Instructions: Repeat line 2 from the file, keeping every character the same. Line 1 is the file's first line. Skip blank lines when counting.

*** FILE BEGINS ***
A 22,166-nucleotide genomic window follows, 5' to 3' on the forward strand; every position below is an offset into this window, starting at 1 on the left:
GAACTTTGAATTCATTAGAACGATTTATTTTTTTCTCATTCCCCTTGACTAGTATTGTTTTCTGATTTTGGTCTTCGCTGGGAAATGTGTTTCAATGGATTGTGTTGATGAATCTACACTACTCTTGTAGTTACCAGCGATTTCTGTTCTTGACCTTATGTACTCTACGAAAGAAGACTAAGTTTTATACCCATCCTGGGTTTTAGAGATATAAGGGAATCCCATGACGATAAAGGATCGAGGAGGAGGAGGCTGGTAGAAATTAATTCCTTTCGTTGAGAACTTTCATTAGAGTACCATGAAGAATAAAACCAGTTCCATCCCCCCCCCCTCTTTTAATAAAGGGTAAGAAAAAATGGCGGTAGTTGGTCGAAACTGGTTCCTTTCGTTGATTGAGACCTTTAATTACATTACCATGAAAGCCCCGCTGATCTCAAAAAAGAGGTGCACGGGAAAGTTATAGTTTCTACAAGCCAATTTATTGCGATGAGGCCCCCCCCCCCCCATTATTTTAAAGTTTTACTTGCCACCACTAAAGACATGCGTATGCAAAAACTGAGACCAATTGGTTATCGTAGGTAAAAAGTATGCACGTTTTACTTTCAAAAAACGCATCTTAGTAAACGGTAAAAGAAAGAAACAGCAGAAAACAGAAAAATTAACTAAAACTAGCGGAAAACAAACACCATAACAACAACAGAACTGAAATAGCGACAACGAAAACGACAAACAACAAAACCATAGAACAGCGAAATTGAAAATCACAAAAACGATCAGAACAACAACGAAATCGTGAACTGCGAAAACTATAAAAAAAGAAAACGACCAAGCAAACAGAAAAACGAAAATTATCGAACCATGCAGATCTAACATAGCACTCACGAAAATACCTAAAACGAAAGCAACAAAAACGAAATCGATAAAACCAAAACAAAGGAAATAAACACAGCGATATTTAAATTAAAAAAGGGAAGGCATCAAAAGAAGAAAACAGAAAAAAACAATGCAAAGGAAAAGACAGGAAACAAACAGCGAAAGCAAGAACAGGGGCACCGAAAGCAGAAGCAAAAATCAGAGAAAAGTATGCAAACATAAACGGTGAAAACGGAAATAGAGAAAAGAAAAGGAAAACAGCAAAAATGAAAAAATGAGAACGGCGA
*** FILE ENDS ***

GAACTTTGAATTCATTAGAACGATTTATTTTTTTCTCATTCCCCTTGACTAGTATTGTTTTCTGATTTTGGTCTTCGCTGGGAAATGTGTTTCAATGGATTGTGTTGATGAATCTACACTACTCTTGTAGTTACCAGCGATTTCTGTTCTTGACCTTATGTACTCTACGAAAGAAGACTAAGTTTTATACCCATCCTGGGTTTTAGAGATATAAGGGAATCCCATGACGATAAAGGATCGAGGAGGAGGAGGCTGGTAGAAATTAATTCCTTTCGTTGAGAACTTTCATTAGAGTACCATGAAGAATAAAACCAGTTCCATCCCCCCCCCCTCTTTTAATAAAGGGTAAGAAAAAATGGCGGTAGTTGGTCGAAACTGGTTCCTTTCGTTGATTGAGACCTTTAATTACATTACCATGAAAGCCCCGCTGATCTCAAAAAAGAGGTGCACGGGAAAGTTATAGTTTCTACAAGCCAATTTATTGCGATGAGGCCCCCCCCCCCCCATTATTTTAAAGTTTTACTTGCCACCACTAAAGACATGCGTATGCAAAAACTGAGACCAATTGGTTATCGTAGGTAAAAAGTATGCACGTTTTACTTTCAAAAAACGCATCTTAGTAAACGGTAAAAGAAAGAAACAGCAGAAAACAGAAAAATTAACTAAAACTAGCGGAAAACAAACACCATAACAACAACAGAACTGAAATAGCGACAACGAAAACGACAAACAACAAAACCATAGAACAGCGAAATTGAAAATCACAAAAACGATCAGAACAACAACGAAATCGTGAACTGCGAAAACTATAAAAAAAGAAAACGACCAAGCAAACAGAAAAACGAAAATTATCGAACCATGCAGATCTAACATAGCACTCACGAAAATACCTAAAACGAAAGCAACAAAAACGAAATCGATAAAACCAAAACAAAGGAAATAAACACAGCGATATTTAAATTAAAAAAGGGAAGGCATCAAAAGAAGAAAACAGAAAAAAACAATGCAAAGGAAAAGACAGGAAACAAACAGCGAAAGCAAGAACAGGGGCACCGAAAGCAGAAGCAAAAATCAGAGAAAAGTATGCAAACATAAACGGTGAAAACGGAAATAGAGAAAAGAAAAGGAAAACAGCAAAAATGAAAAAATGAGAACGGCGA